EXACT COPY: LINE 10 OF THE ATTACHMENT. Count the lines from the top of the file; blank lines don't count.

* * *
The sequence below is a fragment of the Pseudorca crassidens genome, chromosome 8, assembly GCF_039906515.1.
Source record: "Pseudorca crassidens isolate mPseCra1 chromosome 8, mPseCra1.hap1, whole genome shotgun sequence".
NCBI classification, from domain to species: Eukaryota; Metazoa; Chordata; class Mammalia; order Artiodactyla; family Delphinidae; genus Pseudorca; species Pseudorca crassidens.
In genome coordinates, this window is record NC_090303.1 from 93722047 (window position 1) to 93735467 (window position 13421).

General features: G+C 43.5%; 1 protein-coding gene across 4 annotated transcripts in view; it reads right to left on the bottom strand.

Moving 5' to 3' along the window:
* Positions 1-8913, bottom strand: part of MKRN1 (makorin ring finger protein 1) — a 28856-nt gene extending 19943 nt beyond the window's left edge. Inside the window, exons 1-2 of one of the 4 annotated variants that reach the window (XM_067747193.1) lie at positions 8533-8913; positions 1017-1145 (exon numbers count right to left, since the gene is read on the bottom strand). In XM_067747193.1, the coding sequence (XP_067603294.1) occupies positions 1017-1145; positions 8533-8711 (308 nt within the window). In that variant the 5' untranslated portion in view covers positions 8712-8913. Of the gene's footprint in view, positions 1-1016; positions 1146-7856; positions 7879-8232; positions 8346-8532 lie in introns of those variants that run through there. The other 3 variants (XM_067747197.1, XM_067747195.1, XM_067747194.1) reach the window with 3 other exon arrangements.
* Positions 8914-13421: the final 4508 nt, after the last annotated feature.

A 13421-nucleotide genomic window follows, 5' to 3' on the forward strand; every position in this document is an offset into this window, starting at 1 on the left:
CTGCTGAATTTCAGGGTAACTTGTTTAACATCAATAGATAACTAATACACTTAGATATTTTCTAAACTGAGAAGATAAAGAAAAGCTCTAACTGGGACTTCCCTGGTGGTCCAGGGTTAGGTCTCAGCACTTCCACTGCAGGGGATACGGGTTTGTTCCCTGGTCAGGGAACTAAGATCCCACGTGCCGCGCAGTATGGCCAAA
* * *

CTGCTGAATTTCAGGGTAACTTGTTTAACATCAATAGATAACTAATACACTTAGATATTTTCTAAACTGAGAAGATAAAGAAAAGCTCTAACTGGGACTTCCCTGGTGGTCCAGGGTTAGGTCTCAGCACTTCCACTGCAGGGGATACGGGTTTGTTCCCTGGTCAGGGAACTAAGATCCCACGTGCCGCGCAGTATGGCCAAA